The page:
For the overwhelming majority of US taxpayers, the answer is no -- you do not need a CPA to do your taxes. If you only have W2 wage income and a handful of deductions, you can file your return using one of many online providers. In many cases, there is no cost for you to file your return electronically with these providers. Technology has made this task easy and fairly quick. You can even do it all on your smartphone or tablet over a cup of coffee. Boom. Done.
However, if you have more than one source of income other than W2 wages, you should definitely engage the services of a CPA. The tax code is complicated, and it becomes even more so as your sources of income diversify. Here are 8 situations in which the cost of a CPA's services is well worth it, and will almost certainly save you much more than mere time and money.
You Own Rental Property
The deductions available to rental property owners are numerous. The most overlooked deduction for rental property owners is depreciation. In simple terms, you can write-off the cost of your rental property over 27.5 years. You’ll want a CPA to calculate this for you, as it is not a simple calculation. For example, a portion of the property cost is attributable to the land, which does not depreciate. Additionally, you may have improvement costs that may be depreciated. Let a CPA do the heavy lifting here and find other deductions you may be missing.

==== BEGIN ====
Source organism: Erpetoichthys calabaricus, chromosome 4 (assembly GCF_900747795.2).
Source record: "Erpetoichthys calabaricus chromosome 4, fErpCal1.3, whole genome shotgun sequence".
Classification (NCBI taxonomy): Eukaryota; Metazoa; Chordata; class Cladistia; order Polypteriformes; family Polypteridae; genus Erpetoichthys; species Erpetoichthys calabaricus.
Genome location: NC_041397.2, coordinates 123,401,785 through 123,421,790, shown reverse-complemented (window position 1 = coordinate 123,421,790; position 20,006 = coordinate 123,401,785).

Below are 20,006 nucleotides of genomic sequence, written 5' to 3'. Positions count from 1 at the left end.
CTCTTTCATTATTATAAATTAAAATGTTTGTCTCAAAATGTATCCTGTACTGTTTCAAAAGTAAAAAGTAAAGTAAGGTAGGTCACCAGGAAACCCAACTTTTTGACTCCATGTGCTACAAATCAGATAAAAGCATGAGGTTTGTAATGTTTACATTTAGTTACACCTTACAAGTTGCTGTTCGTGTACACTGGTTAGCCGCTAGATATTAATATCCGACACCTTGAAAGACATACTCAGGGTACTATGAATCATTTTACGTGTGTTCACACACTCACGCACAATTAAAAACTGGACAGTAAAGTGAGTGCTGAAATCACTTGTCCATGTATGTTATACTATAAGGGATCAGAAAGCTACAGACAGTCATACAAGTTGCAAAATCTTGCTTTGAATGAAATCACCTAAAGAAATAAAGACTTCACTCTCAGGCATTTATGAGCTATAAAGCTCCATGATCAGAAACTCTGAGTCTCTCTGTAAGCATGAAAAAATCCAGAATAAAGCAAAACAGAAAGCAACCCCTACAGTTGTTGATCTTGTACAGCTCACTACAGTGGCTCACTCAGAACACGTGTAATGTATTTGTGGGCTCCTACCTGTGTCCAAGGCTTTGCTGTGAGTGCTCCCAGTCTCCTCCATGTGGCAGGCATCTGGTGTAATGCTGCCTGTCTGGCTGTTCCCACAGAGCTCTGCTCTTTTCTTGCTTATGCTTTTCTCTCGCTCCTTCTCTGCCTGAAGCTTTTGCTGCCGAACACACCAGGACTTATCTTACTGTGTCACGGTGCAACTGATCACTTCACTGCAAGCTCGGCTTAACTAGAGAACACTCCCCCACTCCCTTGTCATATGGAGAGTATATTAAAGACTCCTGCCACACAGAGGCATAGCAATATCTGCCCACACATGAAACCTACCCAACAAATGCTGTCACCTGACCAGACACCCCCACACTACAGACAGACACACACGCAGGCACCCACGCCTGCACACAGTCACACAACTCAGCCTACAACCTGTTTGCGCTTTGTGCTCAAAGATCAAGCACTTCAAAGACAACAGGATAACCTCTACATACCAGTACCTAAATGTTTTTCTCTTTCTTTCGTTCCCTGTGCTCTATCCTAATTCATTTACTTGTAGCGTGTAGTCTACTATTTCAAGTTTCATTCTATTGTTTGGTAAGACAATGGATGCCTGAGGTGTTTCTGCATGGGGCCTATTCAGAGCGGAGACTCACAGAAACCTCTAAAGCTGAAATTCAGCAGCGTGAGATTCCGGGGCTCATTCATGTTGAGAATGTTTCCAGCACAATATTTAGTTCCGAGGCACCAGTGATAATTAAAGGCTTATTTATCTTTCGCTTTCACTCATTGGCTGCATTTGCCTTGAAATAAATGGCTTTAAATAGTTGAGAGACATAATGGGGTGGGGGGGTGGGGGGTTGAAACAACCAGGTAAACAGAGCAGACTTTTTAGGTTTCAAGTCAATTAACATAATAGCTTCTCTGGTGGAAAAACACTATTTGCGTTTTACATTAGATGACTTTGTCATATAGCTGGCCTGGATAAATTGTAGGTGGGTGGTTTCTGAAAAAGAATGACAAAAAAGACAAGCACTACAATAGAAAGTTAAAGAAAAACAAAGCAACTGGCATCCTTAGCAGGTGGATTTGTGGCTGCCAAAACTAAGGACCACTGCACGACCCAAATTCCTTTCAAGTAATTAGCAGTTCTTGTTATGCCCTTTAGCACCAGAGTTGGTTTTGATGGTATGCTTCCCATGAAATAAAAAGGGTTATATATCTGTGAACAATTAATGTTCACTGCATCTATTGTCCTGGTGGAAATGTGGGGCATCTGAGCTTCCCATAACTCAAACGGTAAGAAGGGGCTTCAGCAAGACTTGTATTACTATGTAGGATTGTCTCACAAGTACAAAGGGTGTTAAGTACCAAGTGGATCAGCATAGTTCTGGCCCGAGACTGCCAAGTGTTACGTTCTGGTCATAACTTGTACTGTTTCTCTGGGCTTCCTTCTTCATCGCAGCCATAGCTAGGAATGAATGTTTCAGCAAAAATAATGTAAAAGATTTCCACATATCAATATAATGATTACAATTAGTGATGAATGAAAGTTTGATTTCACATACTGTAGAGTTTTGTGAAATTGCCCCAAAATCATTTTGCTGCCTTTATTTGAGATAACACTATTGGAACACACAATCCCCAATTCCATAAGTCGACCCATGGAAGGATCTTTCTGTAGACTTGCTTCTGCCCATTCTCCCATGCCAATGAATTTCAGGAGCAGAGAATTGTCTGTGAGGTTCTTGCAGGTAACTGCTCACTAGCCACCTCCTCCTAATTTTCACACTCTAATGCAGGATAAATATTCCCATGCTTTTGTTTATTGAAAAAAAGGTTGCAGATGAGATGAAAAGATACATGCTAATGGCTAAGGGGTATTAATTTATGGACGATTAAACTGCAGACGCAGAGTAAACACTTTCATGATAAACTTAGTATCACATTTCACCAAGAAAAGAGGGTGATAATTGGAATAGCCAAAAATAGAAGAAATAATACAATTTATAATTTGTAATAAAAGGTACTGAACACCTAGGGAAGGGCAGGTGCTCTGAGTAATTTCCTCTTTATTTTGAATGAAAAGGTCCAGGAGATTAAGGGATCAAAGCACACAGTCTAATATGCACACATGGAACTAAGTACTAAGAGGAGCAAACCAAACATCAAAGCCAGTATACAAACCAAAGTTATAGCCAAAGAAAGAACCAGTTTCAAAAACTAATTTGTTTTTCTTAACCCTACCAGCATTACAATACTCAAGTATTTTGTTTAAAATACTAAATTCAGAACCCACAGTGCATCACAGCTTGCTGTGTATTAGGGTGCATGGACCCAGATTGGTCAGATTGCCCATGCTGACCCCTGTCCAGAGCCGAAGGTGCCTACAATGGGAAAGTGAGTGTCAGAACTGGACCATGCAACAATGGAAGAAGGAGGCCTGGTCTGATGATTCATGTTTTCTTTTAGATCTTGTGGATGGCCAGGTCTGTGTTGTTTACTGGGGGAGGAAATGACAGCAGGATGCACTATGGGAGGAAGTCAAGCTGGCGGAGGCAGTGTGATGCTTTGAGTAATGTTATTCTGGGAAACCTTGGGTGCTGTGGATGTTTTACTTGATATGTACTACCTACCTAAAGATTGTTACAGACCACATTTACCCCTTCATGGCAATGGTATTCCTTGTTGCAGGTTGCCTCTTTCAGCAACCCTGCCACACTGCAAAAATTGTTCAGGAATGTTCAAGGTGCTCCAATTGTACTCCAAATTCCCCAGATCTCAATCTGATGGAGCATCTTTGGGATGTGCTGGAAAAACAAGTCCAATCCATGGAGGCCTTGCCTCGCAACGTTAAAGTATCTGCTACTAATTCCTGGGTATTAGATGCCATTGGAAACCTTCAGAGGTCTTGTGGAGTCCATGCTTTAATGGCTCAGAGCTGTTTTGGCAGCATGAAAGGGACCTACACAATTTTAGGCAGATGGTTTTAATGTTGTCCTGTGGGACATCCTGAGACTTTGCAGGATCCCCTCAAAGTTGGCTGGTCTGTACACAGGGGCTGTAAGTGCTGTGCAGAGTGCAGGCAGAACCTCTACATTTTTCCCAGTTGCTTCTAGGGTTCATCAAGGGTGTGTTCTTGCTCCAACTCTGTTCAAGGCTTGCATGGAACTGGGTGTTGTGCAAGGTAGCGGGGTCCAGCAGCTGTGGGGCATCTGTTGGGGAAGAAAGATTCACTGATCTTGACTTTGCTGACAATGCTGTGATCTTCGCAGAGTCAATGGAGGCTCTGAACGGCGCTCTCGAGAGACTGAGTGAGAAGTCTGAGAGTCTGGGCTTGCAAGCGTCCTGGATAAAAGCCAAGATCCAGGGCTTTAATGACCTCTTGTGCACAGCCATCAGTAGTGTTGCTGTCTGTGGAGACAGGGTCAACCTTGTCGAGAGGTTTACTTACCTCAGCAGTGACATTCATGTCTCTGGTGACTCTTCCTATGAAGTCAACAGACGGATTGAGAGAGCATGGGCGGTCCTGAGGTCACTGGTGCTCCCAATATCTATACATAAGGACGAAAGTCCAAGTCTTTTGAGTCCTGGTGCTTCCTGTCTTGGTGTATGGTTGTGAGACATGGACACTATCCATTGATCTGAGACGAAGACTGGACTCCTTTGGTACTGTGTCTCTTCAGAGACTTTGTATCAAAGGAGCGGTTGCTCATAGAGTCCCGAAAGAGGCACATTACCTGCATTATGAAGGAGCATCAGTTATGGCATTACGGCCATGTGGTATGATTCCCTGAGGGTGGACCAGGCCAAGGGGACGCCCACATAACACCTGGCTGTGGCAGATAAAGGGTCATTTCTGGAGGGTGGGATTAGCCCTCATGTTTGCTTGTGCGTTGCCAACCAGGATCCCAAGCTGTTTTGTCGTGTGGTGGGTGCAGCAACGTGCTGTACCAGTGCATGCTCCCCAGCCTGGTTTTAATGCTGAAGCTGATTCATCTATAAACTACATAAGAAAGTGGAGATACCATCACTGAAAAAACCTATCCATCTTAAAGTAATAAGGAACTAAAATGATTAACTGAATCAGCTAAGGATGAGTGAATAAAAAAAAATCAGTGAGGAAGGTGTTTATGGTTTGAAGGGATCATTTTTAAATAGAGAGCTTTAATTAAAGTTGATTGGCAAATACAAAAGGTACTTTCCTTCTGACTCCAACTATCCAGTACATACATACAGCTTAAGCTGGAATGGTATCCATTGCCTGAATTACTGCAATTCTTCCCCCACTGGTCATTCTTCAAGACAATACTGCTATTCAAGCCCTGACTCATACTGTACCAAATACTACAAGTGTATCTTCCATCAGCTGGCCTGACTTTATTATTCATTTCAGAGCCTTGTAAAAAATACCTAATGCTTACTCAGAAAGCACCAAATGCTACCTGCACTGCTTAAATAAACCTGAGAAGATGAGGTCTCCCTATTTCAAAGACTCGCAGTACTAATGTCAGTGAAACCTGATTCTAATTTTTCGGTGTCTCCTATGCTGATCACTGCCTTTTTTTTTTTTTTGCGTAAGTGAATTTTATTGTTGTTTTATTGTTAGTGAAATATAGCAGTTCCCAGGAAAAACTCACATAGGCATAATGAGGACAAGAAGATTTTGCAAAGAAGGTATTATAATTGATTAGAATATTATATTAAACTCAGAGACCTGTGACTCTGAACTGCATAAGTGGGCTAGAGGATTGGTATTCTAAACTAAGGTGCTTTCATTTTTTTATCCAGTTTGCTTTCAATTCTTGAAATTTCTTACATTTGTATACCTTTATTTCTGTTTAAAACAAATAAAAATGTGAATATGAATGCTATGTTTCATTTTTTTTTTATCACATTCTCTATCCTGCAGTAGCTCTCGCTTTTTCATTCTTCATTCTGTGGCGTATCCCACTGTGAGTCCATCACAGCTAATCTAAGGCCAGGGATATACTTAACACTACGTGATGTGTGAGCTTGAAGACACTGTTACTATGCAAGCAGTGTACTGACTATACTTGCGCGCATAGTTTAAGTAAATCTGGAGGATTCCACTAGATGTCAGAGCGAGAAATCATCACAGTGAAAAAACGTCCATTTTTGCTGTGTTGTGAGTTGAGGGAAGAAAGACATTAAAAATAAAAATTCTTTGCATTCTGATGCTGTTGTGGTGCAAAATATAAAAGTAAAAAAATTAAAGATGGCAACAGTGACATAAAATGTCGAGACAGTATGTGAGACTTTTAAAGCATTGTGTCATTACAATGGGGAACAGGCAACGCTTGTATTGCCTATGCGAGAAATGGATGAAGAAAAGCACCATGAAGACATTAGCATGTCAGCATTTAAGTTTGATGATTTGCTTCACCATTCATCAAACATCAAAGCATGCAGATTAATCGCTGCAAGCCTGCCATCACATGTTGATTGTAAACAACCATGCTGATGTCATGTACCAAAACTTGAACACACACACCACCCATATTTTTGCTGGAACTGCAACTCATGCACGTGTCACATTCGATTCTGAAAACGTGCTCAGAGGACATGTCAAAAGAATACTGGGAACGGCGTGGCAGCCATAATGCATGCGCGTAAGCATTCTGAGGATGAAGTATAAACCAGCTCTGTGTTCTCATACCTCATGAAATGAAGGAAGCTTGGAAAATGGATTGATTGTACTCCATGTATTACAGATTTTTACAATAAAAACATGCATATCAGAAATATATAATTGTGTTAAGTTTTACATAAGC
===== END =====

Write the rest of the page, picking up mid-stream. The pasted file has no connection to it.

You Have Income From an Investment Bank
Each year, they send you a combined Form 1099 to report your interest, dividends and capital gains. These forms may appear straight-forward, but you may be missing out on things such as the foreign tax credit. Furthermore, cost basis information on the 1099B may not be accurate. We have seen some cost basis reported as zero, which means all the sale proceeds for that security would be subject to capital gain (as opposed to only the portion in excess of the actual cost basis). You’ll save money, and a lot of headaches, by having a CPA handle the reporting of these transactions for you.
You Own a Sole Proprietorship or Single-member LLC
The tax rules for businesses are complicated. A CPA will find deductions you’re potentially missing. A CPA will also identify transactions that should not be run through your business. You may also need accounting guidance and bookkeeping help. A CPA will make sure your financials are in good order, and that numbers are defendable in the event of an audit. Just as importantly, a CPA can calculate the estimated taxes you should be paying to IRS each quarter. This will save you thousands in penalties and interest.
You Have Income From a Partnership or S Corporation